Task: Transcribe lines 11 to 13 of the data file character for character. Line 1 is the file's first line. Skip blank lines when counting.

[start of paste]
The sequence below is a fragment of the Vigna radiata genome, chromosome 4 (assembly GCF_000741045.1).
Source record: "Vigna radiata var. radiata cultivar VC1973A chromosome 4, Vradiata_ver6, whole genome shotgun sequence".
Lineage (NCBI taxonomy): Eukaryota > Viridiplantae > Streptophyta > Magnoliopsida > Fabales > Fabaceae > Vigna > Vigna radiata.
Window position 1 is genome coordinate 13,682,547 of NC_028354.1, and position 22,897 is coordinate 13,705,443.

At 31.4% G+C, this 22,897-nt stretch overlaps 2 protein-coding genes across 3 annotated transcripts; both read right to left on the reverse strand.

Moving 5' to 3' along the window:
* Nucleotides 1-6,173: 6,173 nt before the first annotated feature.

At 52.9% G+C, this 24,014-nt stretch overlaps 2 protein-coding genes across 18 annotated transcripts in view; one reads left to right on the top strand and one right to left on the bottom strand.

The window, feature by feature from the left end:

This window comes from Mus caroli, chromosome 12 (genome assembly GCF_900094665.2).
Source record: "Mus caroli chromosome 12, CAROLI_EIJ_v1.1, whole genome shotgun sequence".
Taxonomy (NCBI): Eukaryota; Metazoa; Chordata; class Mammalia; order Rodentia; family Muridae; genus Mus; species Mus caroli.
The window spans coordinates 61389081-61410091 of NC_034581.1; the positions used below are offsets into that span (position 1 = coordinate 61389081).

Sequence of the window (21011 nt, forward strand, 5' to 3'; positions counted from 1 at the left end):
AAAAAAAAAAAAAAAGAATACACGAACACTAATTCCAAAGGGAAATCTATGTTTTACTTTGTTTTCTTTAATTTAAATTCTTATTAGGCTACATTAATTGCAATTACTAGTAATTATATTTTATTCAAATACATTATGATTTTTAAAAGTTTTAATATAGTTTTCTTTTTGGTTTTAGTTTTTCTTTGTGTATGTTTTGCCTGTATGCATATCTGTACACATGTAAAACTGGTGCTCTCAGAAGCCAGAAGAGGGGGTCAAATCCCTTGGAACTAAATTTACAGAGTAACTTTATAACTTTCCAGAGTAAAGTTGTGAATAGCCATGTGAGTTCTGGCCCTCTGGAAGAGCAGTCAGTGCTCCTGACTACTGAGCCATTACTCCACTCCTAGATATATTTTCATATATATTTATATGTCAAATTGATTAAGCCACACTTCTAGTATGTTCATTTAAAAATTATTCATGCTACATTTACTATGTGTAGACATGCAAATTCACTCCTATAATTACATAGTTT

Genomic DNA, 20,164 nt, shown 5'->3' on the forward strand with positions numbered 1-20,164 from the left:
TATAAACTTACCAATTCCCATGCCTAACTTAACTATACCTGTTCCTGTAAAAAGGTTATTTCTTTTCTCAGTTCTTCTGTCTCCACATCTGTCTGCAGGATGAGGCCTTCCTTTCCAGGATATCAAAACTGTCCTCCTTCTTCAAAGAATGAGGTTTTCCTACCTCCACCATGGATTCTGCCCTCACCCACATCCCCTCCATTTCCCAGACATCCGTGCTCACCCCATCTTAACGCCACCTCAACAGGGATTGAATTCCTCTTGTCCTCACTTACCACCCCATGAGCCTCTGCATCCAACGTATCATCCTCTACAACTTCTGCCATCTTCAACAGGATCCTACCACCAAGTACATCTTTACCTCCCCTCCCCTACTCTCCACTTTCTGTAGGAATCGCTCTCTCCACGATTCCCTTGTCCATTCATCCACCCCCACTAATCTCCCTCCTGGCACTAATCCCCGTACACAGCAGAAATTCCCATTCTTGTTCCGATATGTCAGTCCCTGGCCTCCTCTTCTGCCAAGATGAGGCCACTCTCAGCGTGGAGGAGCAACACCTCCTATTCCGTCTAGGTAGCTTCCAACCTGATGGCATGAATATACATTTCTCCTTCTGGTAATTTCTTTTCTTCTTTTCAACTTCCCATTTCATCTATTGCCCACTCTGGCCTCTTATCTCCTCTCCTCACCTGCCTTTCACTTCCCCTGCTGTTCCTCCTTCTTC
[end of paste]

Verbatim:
Source record: "Mus caroli chromosome 12, CAROLI_EIJ_v1.1, whole genome shotgun sequence".
Taxonomy (NCBI): Eukaryota; Metazoa; Chordata; class Mammalia; order Rodentia; family Muridae; genus Mus; species Mus caroli.
The window spans coordinates 61389081-61410091 of NC_034581.1; the positions used below are offsets into that span (position 1 = coordinate 61389081).